Two stage wins, seven days in yellow, one rider in an ambulance and a lot of torn clothing. In nine days, Garmin-Cervélo has experienced
Two stage wins, seven days in yellow, one rider in an ambulance and a lot of torn clothing.
In nine days, Garmin-Cervélo has experienced the highs and lows of the rollercoaster that is the Tour de France.
On stage 9 into Saint-Flour, Garmin’s Dave Zabriskie crashed out with a broken wrist, while Christian Vande Velde and David Millar recovered from their own falls to finish on a day that saw Thor Hushovd surrender the yellow jersey.
Millar crashed early in the day, sustaining road rash but not breaking anything. Zabriskie and Vande Velde, however, were involved in the high-speed pile-up at about 100km to go in which several riders were launched off the side of the mountain.
“We were going very fast — it was dry, wet, dry, wet — all through the descent,” Vande Velde said. “You never knew what was coming. It was a corner that just kept turning, turning, and I went into the guardrail.”
Up ahead in the yellow jersey, Garmin’s Hushovd had the support of Leopard-Trek’s Fabian Cancellara in slowing the peloton to allow the crashed riders to return.
“If they hadn’t waited, I would have been out of the race,” Vande Velde said. “I was walking around for five minutes, looking for my bike, parts, helmet and glasses. There were people down in the ditch. It was bad. It was not a pretty sight.”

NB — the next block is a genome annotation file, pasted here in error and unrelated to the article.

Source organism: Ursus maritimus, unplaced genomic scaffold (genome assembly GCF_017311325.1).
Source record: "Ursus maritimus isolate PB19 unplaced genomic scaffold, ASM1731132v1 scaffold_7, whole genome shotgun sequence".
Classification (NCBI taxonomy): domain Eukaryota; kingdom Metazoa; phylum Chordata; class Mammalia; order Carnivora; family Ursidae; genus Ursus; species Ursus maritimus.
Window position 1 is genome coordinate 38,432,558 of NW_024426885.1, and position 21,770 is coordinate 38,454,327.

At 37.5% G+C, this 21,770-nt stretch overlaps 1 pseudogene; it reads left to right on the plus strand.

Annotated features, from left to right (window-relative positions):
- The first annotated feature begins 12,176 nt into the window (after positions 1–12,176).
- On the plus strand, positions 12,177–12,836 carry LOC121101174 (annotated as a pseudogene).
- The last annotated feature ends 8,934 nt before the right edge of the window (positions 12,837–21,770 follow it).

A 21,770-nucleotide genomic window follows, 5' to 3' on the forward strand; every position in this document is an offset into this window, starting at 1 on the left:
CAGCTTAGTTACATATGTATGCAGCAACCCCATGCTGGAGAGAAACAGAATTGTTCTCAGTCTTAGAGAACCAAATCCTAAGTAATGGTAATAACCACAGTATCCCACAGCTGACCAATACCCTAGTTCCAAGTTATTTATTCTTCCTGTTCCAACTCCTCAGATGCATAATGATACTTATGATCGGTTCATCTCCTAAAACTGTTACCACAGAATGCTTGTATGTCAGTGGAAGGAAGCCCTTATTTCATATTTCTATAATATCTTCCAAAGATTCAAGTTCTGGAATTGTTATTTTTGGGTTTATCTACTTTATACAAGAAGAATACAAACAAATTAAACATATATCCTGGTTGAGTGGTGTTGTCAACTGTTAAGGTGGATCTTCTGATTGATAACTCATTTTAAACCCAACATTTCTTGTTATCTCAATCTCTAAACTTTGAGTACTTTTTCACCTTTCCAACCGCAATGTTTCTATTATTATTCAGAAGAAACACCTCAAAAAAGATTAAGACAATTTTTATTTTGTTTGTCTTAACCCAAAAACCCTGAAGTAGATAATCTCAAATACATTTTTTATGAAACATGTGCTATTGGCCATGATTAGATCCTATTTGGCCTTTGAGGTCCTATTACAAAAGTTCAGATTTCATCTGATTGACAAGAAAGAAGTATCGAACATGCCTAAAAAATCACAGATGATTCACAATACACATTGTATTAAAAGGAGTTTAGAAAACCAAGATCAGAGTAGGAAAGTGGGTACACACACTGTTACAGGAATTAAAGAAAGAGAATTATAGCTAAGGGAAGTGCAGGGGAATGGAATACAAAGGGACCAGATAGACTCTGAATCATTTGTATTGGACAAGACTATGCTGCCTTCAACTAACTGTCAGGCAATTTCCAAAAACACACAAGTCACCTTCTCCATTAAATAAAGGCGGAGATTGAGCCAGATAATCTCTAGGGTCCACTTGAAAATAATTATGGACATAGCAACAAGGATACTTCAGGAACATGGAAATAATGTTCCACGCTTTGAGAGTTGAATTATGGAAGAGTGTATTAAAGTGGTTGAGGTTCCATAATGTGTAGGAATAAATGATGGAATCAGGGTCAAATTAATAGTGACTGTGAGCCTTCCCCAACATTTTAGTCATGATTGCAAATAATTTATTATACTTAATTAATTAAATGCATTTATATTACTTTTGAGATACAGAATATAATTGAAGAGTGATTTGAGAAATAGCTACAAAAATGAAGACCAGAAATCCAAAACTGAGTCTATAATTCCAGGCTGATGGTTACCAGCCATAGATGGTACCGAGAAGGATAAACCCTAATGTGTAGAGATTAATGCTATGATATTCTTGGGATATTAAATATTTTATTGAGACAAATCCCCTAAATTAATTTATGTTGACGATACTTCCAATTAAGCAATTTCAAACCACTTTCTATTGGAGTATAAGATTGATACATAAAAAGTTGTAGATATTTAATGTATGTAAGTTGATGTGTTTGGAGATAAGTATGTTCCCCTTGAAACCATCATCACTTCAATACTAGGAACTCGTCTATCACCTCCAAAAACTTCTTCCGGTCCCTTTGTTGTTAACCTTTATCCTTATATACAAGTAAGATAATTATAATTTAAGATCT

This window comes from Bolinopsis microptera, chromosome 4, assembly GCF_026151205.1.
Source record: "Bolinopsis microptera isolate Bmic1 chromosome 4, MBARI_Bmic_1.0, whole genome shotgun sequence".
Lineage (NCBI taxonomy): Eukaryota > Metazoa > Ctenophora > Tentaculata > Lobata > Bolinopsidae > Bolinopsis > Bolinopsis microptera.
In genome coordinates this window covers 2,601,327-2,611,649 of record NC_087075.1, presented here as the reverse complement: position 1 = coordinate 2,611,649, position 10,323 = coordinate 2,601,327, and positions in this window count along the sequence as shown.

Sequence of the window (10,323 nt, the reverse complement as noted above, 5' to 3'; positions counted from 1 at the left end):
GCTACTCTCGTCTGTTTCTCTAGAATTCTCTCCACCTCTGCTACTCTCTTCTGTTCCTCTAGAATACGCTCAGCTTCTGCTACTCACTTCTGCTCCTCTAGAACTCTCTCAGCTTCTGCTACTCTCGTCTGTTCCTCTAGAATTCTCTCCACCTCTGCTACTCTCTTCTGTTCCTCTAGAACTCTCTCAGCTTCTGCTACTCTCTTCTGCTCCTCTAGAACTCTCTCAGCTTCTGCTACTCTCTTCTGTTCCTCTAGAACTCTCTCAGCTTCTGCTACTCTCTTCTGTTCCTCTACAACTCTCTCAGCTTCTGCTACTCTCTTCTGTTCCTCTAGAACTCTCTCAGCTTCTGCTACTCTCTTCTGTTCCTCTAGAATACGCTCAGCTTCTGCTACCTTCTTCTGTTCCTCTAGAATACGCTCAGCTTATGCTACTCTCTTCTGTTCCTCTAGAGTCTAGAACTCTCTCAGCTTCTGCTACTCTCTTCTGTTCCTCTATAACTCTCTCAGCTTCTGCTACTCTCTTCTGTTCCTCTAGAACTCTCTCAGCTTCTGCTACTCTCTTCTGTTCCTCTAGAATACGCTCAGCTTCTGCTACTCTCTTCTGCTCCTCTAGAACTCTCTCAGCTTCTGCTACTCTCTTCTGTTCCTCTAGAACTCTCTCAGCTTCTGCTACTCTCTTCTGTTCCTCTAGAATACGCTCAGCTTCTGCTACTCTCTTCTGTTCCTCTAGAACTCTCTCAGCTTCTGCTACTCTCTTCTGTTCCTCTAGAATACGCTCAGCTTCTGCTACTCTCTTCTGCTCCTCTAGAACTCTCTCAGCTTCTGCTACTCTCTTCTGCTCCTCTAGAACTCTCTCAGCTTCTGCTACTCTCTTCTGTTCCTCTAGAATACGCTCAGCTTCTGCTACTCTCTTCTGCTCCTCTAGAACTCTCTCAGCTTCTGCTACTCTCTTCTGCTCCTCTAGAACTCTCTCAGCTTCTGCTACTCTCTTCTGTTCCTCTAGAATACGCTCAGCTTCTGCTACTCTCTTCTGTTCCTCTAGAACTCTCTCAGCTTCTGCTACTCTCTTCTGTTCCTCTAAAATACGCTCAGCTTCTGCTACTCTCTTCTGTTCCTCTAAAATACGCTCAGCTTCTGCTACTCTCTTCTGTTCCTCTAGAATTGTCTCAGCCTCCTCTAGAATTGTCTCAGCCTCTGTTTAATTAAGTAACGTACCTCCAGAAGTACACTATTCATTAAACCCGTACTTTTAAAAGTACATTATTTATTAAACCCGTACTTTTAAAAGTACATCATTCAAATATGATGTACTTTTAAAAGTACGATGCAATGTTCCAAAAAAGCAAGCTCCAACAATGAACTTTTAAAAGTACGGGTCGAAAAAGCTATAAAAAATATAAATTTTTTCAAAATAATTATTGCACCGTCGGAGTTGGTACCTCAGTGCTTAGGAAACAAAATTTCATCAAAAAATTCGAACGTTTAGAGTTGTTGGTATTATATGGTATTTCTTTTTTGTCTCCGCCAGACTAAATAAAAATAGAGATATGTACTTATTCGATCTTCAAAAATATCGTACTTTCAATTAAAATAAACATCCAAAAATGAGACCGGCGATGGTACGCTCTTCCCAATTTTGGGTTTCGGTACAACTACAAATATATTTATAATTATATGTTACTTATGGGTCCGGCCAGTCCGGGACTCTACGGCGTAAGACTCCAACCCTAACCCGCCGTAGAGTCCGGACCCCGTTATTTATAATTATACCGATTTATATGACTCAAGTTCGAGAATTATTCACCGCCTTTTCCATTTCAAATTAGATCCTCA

Sitting roadside with a broken wrist, Zabriskie knew his Tour was done.
After the finish, team boss Jonathan Vaughters was philosophical about the damage, contemplating the big picture.
“That’s bike racing,” he said. “You take a perfect week, and in three seconds it can really be pulled apart. That’s part of what makes the sport so intriguing and beautiful, but it’s also vicious and it’s brutal. It’s a brutal, brutal sport. It’s hard to see, but that is what it is.”
By waiting so long for the crashed riders to return, the peloton effectively gave the breakaway an insurmountable advantage as the five riders motored up the road. Vaughters said he was glad the group sat up, but it allowed the break’s advantage to balloon up to eight minutes.
“At that point it was essentially game over for us,” Vaughters said. “We tried. We tried to do the jersey honor, but there wasn’t any way we were going to come back.”
As the front group splintered on the final Cat. 4 kick up to the finish, Vande Velde finished 34th, 31 seconds behind the key group containing GC favorites Cadel Evans (BMC), Andy and Fränk Schleck (Leopard-Trek), Tony Martin and Peter Velits (HTC-Highroad). Vande Velde’s teammate and first-time Tour rider Tom Danielson finished in that select group of 12.
Hushovd finished 82nd, 6:47 back.
After losing time on the very first stage, Vande Velde is now in 19th overall, 4:53 back on new race leader Thomas Voeckler and 2:27 back on Evans, the best-placed of the GC favorites. Danielson is 17th overall, 4:22 down on Voeckler and 1:56 behind Evans.
Still, when the team bus pulled away at the end of the day, the front windshield was jammed with seven stuffed lions — a reminder of an honorable week for Garmin-Cervélo.